The trick now was to convince the close-hanging crowd to follow me/let me move on to the actual meet-and-greet station, where other kids were already waiting in line! I didn’t want anyone in the hallway to get the impression that Clifford was brushing them off, but if I hung out here I’d be brushing off the kids waiting. And I couldn’t just tell them because I wasn’t allowed to talk! My walking helpers probably should have spoken up at this point, but they were my kids, and this hadn’t occurred to them. So with big, exaggerated gestures, I tried to wave everyone after me, and finally reached my station without (I hope) disappointing anyone.
I am channeling my inner clown, I told myself. People go to school to learn to do this properly, so I must take my amateur efforts seriously and mindfully. I put myself in mime mode, only to realize I was still relying way too much on facial expression. Body movements! When I realized a slight tilt of my head didn’t actually tilt Clifford’s head: BIG body movements!
And not only could no one see my facial expressions, I could still barely see other people, particularly not the small children who most wanted me to see them. Wait a minute, I realized. Clifford doesn’t walk on his hind legs, anyway! I dropped to my knees to greet each visitor now, and pawed the ground with my forepaws in between photo posing.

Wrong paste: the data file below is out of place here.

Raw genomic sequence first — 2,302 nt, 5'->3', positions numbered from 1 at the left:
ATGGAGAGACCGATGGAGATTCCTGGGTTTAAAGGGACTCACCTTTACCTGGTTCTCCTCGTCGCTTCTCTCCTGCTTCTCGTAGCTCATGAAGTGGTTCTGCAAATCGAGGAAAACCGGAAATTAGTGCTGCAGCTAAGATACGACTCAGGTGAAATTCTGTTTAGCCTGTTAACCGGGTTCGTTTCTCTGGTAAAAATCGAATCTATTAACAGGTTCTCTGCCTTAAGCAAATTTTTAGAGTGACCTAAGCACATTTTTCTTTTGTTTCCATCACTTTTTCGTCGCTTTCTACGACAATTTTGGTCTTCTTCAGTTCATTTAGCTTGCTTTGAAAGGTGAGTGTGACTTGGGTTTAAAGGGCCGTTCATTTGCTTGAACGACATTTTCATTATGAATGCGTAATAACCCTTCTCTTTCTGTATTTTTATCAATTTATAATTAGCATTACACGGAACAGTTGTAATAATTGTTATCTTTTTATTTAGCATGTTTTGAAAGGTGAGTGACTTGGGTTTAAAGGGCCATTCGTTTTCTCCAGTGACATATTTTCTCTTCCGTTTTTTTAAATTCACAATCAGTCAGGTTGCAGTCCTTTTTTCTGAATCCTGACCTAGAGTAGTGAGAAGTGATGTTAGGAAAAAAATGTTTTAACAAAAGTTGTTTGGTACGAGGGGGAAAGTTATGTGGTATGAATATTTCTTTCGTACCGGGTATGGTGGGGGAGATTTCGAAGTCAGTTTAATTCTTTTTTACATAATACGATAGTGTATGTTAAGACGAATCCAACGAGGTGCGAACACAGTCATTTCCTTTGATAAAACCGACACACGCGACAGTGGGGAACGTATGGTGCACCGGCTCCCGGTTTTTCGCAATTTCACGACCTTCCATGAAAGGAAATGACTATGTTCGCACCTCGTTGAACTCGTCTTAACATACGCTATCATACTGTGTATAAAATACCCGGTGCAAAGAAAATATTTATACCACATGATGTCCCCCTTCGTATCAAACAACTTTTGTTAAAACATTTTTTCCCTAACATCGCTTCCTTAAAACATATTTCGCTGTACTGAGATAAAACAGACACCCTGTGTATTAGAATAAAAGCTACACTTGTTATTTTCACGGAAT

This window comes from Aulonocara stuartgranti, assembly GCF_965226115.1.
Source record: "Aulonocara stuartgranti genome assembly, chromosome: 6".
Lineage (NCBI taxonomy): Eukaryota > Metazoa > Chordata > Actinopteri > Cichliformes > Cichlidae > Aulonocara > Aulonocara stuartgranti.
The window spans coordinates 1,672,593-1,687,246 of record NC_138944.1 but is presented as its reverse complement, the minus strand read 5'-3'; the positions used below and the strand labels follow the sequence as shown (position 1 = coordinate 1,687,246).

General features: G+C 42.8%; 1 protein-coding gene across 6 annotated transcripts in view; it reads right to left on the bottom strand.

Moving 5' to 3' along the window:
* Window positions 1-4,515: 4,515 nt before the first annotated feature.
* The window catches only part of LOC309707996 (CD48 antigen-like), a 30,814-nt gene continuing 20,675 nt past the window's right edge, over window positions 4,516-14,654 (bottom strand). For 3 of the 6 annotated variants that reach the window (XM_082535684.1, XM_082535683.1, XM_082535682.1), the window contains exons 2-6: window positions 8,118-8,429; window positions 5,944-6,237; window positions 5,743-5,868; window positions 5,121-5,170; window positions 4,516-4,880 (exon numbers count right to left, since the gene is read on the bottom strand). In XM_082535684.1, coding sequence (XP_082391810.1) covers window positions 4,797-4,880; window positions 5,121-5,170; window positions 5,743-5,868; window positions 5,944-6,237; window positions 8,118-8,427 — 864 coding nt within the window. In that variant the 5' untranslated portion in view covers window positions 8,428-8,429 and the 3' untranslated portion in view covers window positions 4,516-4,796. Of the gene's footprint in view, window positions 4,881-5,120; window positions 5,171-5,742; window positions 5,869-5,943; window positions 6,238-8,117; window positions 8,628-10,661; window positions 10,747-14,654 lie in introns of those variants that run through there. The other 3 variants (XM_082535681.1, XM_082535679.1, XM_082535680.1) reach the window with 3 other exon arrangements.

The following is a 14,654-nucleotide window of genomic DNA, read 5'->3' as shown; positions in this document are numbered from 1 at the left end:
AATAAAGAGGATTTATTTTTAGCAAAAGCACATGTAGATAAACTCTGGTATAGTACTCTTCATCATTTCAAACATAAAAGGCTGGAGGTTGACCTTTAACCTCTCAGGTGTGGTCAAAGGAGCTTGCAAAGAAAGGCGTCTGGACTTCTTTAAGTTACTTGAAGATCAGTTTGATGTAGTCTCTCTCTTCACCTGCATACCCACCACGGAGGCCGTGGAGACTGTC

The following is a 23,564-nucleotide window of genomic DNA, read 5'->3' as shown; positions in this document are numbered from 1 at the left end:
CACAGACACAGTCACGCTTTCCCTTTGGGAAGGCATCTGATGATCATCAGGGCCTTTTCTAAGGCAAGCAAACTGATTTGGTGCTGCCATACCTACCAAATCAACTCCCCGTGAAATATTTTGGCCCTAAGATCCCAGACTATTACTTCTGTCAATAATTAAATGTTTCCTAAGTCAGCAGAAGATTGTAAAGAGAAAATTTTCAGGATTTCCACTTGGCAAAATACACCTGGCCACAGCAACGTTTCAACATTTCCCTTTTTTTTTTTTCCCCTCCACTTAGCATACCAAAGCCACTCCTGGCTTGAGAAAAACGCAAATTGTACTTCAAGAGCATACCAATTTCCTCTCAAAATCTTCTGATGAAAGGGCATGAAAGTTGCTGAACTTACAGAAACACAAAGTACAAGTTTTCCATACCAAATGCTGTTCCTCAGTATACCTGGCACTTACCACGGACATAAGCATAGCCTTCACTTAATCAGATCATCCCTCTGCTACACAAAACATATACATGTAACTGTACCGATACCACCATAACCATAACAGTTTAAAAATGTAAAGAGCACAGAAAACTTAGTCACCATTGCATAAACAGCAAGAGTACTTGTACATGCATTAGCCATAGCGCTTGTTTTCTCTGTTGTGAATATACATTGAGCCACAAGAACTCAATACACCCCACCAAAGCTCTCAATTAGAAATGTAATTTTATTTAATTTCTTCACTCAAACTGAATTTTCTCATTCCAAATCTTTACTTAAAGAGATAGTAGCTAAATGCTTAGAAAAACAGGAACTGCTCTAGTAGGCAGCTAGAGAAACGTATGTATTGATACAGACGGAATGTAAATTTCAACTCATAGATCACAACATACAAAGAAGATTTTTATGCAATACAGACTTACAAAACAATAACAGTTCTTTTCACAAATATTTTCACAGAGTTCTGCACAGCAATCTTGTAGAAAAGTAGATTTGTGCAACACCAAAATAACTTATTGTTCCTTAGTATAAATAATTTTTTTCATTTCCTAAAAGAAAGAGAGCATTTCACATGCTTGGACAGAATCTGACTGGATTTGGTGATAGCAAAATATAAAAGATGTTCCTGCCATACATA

Now I could actually (mostly) see the kids I was interacting with, though at this level all the kids who wanted to run up and give Clifford a hug ran straight into his muzzle instead. I held my arms out wide. They could usually manage a proper hug if they came at me sideways. And Clifford is very soft. High-fives were the easiest way to show affection, though.